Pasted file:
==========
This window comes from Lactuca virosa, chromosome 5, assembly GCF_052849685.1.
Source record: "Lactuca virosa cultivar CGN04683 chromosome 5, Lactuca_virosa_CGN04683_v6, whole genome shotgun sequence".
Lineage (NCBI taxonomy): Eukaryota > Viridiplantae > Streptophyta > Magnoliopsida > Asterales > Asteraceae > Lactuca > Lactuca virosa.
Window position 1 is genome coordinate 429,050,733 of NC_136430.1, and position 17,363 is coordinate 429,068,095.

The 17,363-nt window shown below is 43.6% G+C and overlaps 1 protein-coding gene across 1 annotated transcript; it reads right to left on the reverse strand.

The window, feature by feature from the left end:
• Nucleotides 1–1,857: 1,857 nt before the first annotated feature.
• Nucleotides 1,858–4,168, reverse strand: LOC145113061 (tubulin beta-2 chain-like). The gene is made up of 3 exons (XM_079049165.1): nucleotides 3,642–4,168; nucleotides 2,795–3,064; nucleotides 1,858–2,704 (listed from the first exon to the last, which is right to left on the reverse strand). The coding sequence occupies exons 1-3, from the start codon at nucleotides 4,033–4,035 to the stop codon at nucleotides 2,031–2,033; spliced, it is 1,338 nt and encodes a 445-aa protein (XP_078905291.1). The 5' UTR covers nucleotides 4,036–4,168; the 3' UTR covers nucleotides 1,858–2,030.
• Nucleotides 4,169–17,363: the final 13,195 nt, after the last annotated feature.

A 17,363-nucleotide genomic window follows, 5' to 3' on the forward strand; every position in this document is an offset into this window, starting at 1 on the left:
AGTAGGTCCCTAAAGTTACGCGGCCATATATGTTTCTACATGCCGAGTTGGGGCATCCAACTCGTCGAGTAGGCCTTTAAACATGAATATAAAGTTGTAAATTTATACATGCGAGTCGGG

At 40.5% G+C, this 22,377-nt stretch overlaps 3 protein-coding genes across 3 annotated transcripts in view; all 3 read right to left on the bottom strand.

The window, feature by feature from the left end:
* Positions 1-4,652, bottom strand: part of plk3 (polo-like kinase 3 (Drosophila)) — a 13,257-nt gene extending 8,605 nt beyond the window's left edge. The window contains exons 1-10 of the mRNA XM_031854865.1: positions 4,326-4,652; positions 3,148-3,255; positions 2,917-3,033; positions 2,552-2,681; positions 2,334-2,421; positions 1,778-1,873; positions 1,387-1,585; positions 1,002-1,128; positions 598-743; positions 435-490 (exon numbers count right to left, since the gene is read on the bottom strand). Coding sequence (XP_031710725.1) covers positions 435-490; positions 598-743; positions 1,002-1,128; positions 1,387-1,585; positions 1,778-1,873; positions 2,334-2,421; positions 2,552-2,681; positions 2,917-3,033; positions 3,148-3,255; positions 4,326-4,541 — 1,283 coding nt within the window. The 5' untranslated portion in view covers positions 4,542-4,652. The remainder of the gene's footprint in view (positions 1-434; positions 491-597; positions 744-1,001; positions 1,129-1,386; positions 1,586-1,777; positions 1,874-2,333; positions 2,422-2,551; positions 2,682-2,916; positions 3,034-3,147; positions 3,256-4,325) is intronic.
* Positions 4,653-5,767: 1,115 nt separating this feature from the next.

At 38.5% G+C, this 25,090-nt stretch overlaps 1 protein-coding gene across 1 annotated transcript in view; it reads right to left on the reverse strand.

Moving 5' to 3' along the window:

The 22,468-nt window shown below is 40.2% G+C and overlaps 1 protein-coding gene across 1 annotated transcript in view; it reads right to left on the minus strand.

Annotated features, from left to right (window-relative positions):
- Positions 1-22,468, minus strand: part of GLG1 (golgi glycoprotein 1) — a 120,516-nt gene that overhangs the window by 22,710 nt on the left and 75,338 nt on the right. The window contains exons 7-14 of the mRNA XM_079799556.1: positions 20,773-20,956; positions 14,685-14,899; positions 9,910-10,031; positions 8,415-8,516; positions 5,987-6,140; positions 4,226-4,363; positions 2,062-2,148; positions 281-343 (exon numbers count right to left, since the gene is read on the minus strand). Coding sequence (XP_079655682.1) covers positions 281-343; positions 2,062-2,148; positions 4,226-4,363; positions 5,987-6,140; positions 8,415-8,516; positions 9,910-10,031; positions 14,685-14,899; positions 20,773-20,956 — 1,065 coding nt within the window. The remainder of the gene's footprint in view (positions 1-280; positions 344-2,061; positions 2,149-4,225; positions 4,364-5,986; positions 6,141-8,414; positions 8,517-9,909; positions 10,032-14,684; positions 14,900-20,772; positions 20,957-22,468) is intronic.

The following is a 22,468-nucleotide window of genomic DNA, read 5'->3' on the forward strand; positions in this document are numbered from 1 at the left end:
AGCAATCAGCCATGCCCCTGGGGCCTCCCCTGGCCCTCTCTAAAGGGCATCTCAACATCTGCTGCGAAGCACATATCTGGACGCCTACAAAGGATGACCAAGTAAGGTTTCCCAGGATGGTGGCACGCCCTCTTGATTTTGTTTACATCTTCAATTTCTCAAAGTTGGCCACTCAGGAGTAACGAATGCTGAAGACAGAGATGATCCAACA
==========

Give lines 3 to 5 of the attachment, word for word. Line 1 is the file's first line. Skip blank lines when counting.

Lineage (NCBI taxonomy): Eukaryota > Viridiplantae > Streptophyta > Magnoliopsida > Asterales > Asteraceae > Lactuca > Lactuca virosa.
Window position 1 is genome coordinate 429,050,733 of NC_136430.1, and position 17,363 is coordinate 429,068,095.

The 17,363-nt window shown below is 43.6% G+C and overlaps 1 protein-coding gene across 1 annotated transcript; it reads right to left on the reverse strand.